In this post I'm going to show you how to enable your PHP bundle that ships together with your Mac OS X Leopard. Done that, you can test your PHP scripts on a local basis, provided that you make the underlying Apache web server run (this is also included in your operating system). To accomplish this task, all you need is a free text editor like TextWrangler. First of all, a word of caution: Mac OS X uses Apache to share your web resources. You have to make sure that when you work with it you're properly protected by your system firewall (you can set it up on System Preferences > Sharing.
Step 1. Editing the httpd.conf file
- Open TextWrangler
- Select Open Hidden from your File menu
- Navigate to the folder /etc/apache2/
- Select the httpd.conf file
If the procedure is correct, you should see the following image:
Now open the httpd.conf file. Locate the following line:
#LoadModule php5_module libexec/apache2/libphp5.so
Now remove the '#' from this line and save the file. TextWrangler will prompt you to unlock the file. Click Unlock. Then Mac OS X will prompt you to insert your password, as shown below.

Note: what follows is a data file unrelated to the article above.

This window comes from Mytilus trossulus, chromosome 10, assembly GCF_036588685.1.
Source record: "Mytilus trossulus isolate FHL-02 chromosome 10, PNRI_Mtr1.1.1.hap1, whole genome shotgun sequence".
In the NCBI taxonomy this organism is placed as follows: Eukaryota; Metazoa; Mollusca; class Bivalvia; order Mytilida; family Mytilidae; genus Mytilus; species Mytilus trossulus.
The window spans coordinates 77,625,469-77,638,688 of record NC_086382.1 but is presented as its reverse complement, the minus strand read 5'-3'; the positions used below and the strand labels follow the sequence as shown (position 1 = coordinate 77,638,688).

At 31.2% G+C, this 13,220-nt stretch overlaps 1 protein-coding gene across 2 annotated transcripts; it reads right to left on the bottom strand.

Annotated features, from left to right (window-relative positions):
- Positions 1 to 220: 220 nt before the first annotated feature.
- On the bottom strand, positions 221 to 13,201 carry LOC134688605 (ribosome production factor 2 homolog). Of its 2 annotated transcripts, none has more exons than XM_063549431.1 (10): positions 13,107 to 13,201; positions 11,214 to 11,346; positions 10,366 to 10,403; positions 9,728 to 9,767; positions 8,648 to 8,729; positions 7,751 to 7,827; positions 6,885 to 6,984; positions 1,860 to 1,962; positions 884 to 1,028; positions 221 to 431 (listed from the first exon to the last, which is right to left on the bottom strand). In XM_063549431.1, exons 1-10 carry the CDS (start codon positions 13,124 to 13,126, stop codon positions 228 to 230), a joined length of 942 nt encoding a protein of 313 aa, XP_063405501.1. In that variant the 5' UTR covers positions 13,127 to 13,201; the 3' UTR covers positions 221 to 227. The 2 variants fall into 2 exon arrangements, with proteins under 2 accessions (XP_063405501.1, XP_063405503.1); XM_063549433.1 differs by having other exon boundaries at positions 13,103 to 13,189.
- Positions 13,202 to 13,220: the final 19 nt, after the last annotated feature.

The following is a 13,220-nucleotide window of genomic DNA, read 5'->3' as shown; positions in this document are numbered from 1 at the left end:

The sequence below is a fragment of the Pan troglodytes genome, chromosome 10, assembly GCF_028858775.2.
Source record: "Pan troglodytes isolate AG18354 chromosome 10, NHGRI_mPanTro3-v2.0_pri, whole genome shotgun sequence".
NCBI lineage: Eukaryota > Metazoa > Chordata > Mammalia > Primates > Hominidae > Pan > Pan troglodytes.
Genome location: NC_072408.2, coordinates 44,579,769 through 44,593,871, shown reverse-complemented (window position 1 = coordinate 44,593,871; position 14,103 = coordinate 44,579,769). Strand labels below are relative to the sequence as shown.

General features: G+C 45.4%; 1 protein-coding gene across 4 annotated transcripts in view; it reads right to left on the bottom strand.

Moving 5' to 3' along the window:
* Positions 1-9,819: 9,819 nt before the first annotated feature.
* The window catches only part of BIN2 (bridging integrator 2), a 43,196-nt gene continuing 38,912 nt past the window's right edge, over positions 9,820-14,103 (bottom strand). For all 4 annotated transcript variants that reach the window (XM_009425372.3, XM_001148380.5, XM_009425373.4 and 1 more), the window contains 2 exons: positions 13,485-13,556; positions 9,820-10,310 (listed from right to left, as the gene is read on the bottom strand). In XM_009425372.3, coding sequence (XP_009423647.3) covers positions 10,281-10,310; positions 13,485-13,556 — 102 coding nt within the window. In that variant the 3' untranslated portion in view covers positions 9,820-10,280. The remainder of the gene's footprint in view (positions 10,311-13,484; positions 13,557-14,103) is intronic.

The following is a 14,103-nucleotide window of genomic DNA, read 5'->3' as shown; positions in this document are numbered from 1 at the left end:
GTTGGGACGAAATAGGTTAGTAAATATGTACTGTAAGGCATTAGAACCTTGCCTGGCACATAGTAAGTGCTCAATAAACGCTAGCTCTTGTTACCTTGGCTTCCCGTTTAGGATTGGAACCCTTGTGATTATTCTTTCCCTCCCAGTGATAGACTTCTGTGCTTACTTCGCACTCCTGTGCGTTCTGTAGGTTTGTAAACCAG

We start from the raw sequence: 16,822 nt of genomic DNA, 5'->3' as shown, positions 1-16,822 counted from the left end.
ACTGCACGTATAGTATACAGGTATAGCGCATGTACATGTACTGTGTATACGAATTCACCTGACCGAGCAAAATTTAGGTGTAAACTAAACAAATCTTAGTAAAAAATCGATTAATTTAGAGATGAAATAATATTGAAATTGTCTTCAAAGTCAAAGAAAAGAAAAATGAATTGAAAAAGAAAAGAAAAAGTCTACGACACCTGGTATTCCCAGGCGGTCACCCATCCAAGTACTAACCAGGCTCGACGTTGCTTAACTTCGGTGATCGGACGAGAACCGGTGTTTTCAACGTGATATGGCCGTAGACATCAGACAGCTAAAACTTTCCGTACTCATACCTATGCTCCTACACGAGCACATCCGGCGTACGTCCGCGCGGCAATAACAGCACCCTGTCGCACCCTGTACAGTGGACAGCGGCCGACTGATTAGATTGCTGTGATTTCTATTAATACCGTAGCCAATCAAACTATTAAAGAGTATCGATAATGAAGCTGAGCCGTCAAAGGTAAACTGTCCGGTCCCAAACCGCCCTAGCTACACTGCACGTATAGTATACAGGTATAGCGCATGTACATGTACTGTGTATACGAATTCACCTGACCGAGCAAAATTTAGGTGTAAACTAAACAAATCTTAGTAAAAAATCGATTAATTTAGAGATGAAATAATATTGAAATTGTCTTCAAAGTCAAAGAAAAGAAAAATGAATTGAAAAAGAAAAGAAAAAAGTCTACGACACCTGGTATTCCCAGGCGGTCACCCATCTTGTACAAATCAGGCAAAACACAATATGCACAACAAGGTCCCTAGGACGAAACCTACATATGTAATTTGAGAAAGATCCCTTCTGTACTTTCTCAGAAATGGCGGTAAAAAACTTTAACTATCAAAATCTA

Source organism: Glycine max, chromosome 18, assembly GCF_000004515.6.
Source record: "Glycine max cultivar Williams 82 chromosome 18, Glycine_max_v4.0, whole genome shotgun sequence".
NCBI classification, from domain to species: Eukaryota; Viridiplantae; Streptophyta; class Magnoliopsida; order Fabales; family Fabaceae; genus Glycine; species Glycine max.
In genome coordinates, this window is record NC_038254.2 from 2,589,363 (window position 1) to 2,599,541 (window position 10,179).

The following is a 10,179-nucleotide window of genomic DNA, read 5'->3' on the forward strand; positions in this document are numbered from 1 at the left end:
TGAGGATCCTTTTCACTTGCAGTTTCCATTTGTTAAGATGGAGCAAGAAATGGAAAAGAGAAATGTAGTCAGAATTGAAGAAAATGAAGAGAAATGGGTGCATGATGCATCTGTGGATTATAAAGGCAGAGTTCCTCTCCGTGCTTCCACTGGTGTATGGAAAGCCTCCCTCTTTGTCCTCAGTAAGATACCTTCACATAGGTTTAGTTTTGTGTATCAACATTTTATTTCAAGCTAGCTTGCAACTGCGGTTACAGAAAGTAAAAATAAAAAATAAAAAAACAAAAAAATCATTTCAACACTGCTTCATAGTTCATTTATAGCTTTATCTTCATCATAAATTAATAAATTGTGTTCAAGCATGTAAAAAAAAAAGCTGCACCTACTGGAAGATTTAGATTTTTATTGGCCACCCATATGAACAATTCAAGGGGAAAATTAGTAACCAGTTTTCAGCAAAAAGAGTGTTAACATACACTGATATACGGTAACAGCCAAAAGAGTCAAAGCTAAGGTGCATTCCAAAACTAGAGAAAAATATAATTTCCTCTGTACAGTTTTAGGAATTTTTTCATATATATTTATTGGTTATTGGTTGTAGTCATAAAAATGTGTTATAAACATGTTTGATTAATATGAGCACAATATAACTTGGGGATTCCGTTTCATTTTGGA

If you don't have any password set, just press Enter. After making sure that the file has been properly saved, close TextWrangler.
Step 2. Running the Apache web server
Go to System Preferences and select Sharing. Then select Web Sharing as shown below.
Step 3. Creating a phpinfo() file
Open TextWrangler, type the following and save the file as
<?php phpinfo(); ?>
Step 4. Viewing your PHP version
Copy or move
info.php to /Library/WebServer/Documents. Open your browser and type
http://localhost/info.php in the address bar. After opening the URL, you should see something like this:
The PHP version varies depending on your Leopard version. Anyway, now you're ready to use PHP on your system!